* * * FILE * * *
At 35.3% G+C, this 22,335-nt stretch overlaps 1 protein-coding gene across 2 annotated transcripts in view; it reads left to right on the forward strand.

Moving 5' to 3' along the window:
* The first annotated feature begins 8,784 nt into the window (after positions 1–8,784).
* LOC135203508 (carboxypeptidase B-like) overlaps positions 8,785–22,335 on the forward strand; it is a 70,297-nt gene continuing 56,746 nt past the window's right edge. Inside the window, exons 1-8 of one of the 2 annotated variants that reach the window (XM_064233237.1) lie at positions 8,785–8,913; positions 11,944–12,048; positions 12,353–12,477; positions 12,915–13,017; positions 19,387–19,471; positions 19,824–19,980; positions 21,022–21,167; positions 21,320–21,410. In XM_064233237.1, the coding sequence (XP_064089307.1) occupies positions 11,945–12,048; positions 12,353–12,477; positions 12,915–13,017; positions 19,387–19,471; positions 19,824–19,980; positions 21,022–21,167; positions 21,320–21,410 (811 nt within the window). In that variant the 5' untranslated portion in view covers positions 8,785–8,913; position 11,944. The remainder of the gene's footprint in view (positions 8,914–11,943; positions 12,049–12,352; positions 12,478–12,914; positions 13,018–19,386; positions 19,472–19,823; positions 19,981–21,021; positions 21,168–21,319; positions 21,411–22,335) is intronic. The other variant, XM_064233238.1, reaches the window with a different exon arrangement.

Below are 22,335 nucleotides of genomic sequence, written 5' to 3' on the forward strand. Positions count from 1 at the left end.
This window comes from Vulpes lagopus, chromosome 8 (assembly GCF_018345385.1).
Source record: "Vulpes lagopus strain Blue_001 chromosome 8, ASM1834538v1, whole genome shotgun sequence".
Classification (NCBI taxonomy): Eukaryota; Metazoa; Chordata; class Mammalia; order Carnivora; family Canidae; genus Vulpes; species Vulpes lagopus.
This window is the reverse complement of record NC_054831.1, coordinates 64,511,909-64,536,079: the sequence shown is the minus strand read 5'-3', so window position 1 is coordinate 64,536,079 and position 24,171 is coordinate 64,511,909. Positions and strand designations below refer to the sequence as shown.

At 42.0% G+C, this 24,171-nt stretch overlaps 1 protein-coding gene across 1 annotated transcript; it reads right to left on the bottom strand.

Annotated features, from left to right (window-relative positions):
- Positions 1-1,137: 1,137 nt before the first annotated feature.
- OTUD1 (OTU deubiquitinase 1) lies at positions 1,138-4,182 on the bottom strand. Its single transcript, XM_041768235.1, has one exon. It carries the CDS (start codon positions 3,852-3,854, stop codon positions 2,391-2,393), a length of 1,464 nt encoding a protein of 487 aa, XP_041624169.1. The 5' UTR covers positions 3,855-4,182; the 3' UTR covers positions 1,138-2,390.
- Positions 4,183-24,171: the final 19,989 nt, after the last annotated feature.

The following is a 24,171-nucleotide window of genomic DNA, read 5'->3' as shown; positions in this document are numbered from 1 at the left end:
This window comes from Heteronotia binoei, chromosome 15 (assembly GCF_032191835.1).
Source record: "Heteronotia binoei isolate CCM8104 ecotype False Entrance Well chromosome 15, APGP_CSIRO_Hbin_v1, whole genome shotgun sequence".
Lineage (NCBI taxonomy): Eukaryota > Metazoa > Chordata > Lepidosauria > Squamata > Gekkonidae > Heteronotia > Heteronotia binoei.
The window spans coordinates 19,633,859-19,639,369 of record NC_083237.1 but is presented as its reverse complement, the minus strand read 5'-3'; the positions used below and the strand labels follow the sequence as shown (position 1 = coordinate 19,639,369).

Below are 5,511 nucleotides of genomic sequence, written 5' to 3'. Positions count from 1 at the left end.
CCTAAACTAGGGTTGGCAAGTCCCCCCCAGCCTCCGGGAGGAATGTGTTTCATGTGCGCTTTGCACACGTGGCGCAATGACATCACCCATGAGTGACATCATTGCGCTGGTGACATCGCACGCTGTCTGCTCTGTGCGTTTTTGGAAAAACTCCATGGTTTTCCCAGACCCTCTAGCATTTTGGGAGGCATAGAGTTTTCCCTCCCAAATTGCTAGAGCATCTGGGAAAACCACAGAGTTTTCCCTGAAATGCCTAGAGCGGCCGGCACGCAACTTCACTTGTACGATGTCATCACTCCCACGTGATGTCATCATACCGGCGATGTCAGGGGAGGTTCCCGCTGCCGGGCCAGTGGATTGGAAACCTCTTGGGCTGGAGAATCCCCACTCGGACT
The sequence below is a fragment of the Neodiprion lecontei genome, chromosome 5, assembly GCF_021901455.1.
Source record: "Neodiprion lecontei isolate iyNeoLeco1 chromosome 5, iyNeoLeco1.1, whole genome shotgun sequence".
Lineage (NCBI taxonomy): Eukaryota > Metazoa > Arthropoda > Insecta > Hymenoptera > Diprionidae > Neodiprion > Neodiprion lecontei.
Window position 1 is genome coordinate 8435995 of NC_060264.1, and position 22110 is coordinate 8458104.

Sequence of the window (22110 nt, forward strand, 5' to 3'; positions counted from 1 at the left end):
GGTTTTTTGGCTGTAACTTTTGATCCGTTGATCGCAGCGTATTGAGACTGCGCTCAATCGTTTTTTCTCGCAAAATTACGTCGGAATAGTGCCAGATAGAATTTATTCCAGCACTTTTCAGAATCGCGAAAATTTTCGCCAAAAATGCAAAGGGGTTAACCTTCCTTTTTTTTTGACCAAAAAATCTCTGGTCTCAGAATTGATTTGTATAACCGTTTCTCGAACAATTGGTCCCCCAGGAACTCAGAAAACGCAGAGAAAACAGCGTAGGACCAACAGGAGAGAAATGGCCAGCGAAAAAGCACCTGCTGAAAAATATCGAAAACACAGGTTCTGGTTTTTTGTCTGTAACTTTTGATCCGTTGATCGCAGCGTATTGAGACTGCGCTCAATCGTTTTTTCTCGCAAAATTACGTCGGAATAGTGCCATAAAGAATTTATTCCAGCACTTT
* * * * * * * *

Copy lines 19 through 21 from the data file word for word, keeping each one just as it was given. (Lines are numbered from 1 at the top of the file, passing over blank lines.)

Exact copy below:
The window spans coordinates 19,633,859-19,639,369 of record NC_083237.1 but is presented as its reverse complement, the minus strand read 5'-3'; the positions used below and the strand labels follow the sequence as shown (position 1 = coordinate 19,639,369).

Below are 5,511 nucleotides of genomic sequence, written 5' to 3'. Positions count from 1 at the left end.
CCTAAACTAGGGTTGGCAAGTCCCCCCCAGCCTCCGGGAGGAATGTGTTTCATGTGCGCTTTGCACACGTGGCGCAATGACATCACCCATGAGTGACATCATTGCGCTGGTGACATCGCACGCTGTCTGCTCTGTGCGTTTTTGGAAAAACTCCATGGTTTTCCCAGACCCTCTAGCATTTTGGGAGGCATAGAGTTTTCCCTCCCAAATTGCTAGAGCATCTGGGAAAACCACAGAGTTTTCCCTGAAATGCCTAGAGCGGCCGGCACGCAACTTCACTTGTACGATGTCATCACTCCCACGTGATGTCATCATACCGGCGATGTCAGGGGAGGTTCCCGCTGCCGGGCCAGTGGATTGGAAACCTCTTGGGCTGGAGAATCCCCACTCGGACT